Humility part two – lessons from a trainer/participant.  This was more challenging for me.  While I pride myself on integrating participant experience and feedback into my approach, I'm rarely challenged on the specific theoretical underpinnings of that approach.  When (gently) asked some specific questions about terminology, definitions, and the appropriateness of the theory to this context (backed up by some excellent sources) by a participant who had not been a part of the previous program like the vast majority of participants – and thus had not benefited from my wisdom? – it took me one, two, maybe three minutes to drop my defensive posture and engage the discussion.  It was rich, enlightening and critical to furthering my understanding of the Burundian context and the relevance of our theory to that context.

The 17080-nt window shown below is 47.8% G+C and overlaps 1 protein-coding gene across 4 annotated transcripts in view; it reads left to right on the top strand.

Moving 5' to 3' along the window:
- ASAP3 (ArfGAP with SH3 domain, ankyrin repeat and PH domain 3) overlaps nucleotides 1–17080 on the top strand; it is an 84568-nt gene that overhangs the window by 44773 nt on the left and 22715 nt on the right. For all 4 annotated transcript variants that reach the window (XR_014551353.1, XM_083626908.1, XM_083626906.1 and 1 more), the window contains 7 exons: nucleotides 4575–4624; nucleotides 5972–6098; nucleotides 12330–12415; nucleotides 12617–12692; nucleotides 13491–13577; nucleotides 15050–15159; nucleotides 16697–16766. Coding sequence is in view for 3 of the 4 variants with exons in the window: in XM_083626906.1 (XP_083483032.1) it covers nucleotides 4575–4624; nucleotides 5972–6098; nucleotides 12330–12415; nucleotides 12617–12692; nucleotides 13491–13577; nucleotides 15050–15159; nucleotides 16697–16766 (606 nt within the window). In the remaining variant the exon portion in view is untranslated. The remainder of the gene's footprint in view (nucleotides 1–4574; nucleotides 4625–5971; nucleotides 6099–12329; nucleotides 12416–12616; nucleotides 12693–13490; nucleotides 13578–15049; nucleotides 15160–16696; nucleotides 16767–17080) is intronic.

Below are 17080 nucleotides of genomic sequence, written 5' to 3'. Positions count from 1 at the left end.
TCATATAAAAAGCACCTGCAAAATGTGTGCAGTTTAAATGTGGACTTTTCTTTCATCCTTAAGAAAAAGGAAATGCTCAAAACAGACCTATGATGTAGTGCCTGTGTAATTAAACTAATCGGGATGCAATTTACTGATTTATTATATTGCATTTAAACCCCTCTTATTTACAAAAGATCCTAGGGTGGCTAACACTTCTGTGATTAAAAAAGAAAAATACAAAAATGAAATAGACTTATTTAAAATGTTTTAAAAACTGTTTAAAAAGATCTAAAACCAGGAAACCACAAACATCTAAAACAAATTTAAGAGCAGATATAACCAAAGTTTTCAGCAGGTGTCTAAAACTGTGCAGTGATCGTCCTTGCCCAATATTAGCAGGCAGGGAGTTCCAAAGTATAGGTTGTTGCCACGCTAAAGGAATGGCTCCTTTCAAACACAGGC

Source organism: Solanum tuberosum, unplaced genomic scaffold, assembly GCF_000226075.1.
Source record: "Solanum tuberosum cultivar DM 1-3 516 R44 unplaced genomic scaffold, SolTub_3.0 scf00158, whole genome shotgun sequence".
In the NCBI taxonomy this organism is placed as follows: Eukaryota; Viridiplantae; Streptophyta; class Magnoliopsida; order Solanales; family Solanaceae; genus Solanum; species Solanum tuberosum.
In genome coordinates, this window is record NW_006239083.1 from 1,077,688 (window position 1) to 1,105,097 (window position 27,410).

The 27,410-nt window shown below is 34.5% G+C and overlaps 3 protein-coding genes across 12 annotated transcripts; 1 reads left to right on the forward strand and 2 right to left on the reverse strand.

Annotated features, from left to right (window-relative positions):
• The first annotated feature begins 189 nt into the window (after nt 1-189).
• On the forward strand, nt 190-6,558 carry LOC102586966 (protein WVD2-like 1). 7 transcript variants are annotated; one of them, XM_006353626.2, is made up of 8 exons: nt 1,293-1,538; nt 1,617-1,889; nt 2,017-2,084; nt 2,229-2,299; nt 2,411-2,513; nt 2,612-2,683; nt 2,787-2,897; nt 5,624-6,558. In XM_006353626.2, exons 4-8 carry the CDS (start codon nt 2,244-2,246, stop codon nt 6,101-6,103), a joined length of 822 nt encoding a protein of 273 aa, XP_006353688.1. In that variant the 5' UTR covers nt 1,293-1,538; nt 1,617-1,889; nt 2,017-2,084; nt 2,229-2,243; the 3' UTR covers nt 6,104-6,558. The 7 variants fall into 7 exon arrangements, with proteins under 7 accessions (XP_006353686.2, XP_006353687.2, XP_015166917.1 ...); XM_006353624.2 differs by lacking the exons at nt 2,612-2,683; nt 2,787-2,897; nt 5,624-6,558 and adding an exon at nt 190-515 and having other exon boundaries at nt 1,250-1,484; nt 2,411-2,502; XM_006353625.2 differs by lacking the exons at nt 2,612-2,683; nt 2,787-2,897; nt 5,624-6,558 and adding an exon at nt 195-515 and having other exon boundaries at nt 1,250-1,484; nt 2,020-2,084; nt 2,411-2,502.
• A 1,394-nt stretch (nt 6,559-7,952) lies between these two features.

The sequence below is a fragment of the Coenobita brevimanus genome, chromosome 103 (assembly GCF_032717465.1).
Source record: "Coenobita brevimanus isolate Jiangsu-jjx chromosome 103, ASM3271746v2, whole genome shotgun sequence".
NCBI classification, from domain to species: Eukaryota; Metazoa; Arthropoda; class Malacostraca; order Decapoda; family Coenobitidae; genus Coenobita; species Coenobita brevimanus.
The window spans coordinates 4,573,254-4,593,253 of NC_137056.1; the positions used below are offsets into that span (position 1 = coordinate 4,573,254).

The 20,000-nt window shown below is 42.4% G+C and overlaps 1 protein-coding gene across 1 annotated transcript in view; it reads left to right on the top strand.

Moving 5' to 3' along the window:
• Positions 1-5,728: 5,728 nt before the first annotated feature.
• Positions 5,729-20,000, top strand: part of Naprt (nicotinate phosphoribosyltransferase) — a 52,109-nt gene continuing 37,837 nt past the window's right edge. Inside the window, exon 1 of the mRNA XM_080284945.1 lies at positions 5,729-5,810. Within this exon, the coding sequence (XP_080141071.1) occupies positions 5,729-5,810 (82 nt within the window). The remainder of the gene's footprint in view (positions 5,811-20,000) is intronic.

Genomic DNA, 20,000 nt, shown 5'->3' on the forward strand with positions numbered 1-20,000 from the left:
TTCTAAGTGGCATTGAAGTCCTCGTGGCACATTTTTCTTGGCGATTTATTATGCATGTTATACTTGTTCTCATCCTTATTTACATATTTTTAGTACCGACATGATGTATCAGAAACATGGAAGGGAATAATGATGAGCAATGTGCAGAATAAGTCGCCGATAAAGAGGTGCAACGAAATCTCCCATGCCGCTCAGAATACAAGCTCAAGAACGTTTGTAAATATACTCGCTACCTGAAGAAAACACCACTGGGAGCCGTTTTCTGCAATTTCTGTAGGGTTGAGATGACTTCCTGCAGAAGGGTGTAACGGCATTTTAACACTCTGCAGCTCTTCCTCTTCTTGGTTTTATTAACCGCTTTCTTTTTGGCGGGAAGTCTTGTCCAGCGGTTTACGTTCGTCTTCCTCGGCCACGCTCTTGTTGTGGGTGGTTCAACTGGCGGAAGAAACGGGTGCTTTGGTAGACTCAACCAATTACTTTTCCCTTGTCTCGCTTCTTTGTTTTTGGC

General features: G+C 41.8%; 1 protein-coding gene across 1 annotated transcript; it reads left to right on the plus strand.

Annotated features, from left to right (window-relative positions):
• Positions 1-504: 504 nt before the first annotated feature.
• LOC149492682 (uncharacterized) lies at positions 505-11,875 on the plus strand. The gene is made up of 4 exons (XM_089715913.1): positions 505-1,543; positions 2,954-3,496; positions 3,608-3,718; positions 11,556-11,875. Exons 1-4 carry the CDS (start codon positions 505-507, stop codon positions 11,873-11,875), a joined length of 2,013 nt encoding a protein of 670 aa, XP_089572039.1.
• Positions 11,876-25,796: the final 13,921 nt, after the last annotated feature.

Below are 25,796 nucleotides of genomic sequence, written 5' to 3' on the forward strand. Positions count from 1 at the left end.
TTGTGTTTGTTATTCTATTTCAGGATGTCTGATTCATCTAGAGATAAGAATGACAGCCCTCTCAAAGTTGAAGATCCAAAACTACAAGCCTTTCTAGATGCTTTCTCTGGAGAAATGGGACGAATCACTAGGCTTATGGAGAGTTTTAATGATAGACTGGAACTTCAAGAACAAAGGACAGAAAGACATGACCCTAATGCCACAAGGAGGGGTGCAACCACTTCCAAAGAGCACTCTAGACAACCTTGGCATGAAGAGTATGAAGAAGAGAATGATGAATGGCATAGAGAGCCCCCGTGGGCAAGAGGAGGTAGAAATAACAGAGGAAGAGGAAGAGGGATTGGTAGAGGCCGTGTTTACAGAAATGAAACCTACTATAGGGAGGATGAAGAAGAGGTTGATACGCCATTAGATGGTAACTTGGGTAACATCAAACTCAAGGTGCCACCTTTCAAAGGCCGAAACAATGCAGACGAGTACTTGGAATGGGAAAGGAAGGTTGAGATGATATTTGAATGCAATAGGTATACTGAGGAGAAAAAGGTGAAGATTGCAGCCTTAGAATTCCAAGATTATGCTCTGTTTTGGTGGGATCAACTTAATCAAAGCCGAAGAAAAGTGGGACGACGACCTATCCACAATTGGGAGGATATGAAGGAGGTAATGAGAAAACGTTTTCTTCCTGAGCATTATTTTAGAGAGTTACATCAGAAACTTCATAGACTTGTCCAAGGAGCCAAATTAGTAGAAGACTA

Humility part three – lessons from a beneficiary.  My final dose of humility was delivered at the close of the program, when observing the application of the curriculum to a 'test' group of beneficiaries.  After 16 years of working and living in Burundi, I pride myself on having some understanding of the context, especially as it relates to which skills and tools I think will resonate with community members.  This beneficiary disagreed, offering a completely different take on what skills and tools were most relevant to his role in his community.  His contribution forced me to rethink my own.

Catalysts rather than Experts

As external interveners in communities in conflict perhaps it is helpful to remember that we are not really experts at all.  At best, we are catalysts – for change, for new ideas, for different ideas, and models for what to do or for what not to do.  A capacity for self-reflection and a dose of humility are excellent companions on this journey.

Elizabeth A. McClintock is a Founder and Managing Partner with CMPartners

Photo Credit: World Bank via Flickr